SCOTUS denies Vanderburgh County case

Michael W. Hoskins
January 1, 2008
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The nation's highest court won't take a Vanderburgh County case decided last year by the Indiana Supreme Court, which by a split vote reinstated the death sentence for a man convicted of murdering his wife and two young children.

At its weekly private conference March 28, the U.S. Supreme Court denied certiorari in Paul M. McManus v. State of Indiana, No. 07-8435. After ruling in State of Indiana v. Paul M. McManus, No. 82S00-0503-PD-78, June 27, 2007, the Indiana Supreme Court denied a rehearing in September, and McManus appealed to SCOTUS in December 2007.

This denial means the state court's 3-2 decision stands, reversing a ruling by a lower court that McManus was mentally retarded and should be sentenced to life without parole.

McManus was convicted of the 2001 shooting murders of his wife and two children, and sentenced to death. He petitioned for post-conviction relief in 2005 after the state justices affirmed his convictions and sentence. His main argument rejected at the time was that he wasn't competent to stand trial. But in March 2006, Senior Judge William J. Brune ruled McManus was retarded and therefore couldn't be executed. The state appealed and won.

Justices Ted Boehm and Robert D. Rucker dissented from the majority of Chief Justice Randall T. Shepard and Justices Brent Dickson and Frank Sullivan.

Dissenting justices relied on a ruling in Pruitt v. State, 834 N.E.2d 90, 104 (Ind. 2005) that affirmed a finding the defendant wasn't mentally retarded despite "significant evidence suggesting he was."

But the majority disagreed.

"The post-conviction court's finding that McManus possesses significantly subaverage intellectual functioning was clearly erroneous," Chief Justice Shepard wrote.

"In sum, McManus does not satisfy the intellectual functioning or adaptive behavior prongs. As such, the rule of Atkins does not bar the death penalty."

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  1. We do not have 10% of our population (which would mean about 32 million) incarcerated. It's closer to 2%.

  2. If a class action suit or other manner of retribution is possible, count me in. I have email and voicemail from the man. He colluded with opposing counsel, I am certain. My case was damaged so severely it nearly lost me everything and I am still paying dearly.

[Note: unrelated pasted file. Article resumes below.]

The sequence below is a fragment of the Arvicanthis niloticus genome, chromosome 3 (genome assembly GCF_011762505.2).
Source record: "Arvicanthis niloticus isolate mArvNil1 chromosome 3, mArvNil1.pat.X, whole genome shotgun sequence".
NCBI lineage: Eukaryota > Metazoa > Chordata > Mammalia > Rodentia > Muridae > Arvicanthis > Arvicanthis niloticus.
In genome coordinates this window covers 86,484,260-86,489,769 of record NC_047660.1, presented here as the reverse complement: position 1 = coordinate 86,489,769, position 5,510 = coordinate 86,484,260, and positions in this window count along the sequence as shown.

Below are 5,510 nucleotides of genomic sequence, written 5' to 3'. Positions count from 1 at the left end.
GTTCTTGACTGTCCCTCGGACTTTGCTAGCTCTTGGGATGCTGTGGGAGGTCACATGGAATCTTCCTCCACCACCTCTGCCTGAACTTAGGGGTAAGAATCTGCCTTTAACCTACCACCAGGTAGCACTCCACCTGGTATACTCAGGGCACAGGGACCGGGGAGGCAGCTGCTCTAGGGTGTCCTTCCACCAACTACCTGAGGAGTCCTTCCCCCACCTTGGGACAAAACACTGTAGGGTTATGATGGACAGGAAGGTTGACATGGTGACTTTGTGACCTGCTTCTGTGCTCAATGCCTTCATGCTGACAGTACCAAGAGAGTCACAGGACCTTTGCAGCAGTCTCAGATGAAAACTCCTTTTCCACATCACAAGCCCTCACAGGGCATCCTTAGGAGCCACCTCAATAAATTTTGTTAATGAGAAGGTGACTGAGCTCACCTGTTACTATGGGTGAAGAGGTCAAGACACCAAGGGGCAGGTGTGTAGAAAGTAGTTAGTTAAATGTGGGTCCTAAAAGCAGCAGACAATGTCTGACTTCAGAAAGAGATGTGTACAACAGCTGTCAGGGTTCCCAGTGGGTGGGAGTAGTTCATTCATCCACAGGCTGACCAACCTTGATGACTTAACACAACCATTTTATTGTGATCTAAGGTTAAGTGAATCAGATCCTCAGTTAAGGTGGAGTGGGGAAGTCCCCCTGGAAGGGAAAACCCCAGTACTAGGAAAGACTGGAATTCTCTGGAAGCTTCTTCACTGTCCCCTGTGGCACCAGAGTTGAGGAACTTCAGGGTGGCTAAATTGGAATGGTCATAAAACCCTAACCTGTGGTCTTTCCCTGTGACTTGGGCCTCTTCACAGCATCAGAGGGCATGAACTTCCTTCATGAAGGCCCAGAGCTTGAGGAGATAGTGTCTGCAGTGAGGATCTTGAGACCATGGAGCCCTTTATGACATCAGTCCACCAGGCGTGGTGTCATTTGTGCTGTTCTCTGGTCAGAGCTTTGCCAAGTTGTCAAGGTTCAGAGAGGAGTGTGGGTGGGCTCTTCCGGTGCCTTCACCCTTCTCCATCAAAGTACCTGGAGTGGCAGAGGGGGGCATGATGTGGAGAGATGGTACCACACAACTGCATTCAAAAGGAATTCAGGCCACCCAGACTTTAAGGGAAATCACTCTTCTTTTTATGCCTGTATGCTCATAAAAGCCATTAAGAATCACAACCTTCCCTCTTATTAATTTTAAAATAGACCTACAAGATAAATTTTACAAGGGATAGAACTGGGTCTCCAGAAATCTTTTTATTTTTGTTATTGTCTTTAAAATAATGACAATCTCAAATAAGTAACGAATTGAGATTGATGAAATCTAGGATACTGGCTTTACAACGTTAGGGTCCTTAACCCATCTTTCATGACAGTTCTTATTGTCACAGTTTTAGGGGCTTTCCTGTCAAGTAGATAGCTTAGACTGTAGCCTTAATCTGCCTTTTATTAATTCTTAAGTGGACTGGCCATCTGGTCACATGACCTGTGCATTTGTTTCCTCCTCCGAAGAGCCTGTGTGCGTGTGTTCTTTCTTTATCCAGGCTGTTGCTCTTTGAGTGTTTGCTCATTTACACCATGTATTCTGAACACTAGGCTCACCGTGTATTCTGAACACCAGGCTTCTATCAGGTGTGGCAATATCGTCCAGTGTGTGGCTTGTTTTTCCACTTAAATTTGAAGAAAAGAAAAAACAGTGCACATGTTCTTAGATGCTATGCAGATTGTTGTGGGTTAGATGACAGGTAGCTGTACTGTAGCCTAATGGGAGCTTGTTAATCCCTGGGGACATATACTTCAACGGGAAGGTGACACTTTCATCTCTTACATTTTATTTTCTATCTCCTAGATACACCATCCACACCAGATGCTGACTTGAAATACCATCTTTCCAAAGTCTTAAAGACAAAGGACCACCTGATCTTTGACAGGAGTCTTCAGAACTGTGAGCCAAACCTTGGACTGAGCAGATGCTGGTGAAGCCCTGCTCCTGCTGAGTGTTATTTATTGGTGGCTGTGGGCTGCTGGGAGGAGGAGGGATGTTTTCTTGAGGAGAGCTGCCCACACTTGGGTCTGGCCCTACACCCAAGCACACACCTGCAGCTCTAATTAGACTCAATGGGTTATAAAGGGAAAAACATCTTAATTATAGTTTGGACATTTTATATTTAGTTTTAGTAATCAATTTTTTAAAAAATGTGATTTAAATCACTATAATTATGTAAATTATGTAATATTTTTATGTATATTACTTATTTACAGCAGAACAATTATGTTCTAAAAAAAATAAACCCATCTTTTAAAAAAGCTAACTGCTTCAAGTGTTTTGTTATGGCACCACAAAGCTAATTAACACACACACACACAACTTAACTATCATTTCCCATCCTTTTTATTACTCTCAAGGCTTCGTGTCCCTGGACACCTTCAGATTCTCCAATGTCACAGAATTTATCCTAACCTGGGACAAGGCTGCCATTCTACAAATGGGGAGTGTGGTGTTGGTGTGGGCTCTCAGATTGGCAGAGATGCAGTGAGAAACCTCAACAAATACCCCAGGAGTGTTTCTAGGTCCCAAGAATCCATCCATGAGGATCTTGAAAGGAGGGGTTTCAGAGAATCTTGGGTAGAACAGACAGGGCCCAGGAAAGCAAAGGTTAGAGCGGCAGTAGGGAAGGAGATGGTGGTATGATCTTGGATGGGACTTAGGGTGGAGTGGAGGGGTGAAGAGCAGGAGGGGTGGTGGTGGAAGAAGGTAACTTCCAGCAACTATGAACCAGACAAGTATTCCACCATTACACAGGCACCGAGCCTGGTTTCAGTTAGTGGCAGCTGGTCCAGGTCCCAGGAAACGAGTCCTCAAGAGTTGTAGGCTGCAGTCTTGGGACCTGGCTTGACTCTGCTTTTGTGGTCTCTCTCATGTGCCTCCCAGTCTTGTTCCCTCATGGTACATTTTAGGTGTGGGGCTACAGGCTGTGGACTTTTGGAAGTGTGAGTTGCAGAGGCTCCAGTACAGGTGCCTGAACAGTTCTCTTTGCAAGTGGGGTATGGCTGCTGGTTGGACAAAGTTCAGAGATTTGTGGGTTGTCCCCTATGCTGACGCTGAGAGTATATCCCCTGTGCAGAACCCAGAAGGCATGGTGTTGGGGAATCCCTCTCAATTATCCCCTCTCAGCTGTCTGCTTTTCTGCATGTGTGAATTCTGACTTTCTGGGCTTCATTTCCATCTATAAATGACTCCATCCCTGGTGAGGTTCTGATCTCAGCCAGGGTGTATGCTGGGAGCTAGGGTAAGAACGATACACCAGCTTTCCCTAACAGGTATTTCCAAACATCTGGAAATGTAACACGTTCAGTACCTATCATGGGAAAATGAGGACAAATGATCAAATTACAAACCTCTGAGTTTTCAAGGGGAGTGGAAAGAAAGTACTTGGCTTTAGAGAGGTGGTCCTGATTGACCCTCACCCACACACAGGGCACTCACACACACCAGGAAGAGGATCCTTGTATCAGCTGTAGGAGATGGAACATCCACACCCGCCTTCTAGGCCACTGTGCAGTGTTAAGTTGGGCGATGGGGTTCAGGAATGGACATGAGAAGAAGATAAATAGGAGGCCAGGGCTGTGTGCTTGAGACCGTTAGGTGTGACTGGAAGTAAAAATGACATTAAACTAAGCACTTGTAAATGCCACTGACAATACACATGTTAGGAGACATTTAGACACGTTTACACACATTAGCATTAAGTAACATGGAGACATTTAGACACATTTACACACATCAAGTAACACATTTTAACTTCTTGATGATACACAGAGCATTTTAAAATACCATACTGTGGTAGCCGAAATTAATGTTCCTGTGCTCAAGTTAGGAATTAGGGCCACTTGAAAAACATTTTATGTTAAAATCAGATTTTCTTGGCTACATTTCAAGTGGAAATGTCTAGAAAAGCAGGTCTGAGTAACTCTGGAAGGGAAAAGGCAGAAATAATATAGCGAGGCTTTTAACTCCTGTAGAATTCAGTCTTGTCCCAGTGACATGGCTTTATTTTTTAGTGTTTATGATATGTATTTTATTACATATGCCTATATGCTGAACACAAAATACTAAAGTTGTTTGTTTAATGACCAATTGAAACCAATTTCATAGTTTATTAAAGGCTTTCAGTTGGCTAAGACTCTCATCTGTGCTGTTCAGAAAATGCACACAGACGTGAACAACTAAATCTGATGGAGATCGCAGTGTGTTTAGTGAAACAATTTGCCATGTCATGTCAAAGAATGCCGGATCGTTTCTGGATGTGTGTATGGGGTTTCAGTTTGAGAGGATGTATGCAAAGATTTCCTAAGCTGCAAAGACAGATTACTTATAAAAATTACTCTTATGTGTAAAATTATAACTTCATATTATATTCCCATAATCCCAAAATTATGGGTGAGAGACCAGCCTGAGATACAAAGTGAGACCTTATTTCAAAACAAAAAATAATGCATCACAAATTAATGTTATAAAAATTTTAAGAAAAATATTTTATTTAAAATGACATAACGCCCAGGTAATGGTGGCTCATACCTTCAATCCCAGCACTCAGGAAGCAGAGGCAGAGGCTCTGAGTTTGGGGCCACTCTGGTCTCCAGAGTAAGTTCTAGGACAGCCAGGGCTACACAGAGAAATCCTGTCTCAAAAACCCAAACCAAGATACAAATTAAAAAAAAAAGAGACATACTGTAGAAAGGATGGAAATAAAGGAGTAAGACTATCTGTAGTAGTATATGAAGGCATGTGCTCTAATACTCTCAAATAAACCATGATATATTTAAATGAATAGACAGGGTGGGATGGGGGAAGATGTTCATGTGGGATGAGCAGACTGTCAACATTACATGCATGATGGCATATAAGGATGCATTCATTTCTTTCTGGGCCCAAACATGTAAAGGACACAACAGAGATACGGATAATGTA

3. There's probably a lot of blame that can be cast around for Indiana Tech's abysmal bar passage rate this last February. The folks who decided that Indiana, a state with roughly 16,000 to 18,000 attorneys, needs a fifth law school need to question the motives that drove their support of this project. Others, who have been "strong supporters" of the law school, should likewise ask themselves why they believe this institution should be supported. Is it because it fills some real need in the state? Or is it, instead, nothing more than a resume builder for those who teach there part-time? And others who make excuses for the students' poor performance, especially those who offer nothing more than conspiracy theories to back up their claims--who are they helping? What evidence do they have to support their posturing? Ultimately, though, like most everything in life, whether one succeeds or fails is entirely within one's own hands. At least one student from Indiana Tech proved this when he/she took and passed the February bar. A second Indiana Tech student proved this when they took the bar in another state and passed. As for the remaining 9 who took the bar and didn't pass (apparently, one of the students successfully appealed his/her original score), it's now up to them (and nobody else) to ensure that they pass on their second attempt. These folks should feel no shame; many currently successful practicing attorneys failed the bar exam on their first try. These same attorneys picked themselves up, dusted themselves off, and got back to the rigorous study needed to ensure they would pass on their second go 'round. This is what the Indiana Tech students who didn't pass the first time need to do. Of course, none of this answers such questions as whether Indiana Tech should be accredited by the ABA, whether the school should keep its doors open, or, most importantly, whether it should have even opened its doors in the first place. Those who promoted the idea of a fifth law school in Indiana need to do a lot of soul-searching regarding their decisions. These same people should never be allowed, again, to have a say about the future of legal education in this state or anywhere else. Indiana already has four law schools. That's probably one more than it really needs. But it's more than enough.

  4. This man Steve Hubbard goes on any online post or forum he can find and tries to push his company. He said court reporters would be obsolete a few years ago, yet here we are. How does he have time to search out every single post about court reporters and even spy in private court reporting forums if his company is so successful???? Dude, get a life. And back to what this post was about, I agree that some national firms cause a huge problem.

  5. rensselaer imdiana is doing same thing to children from the judge to attorney and dfs staff they need to be investigated as well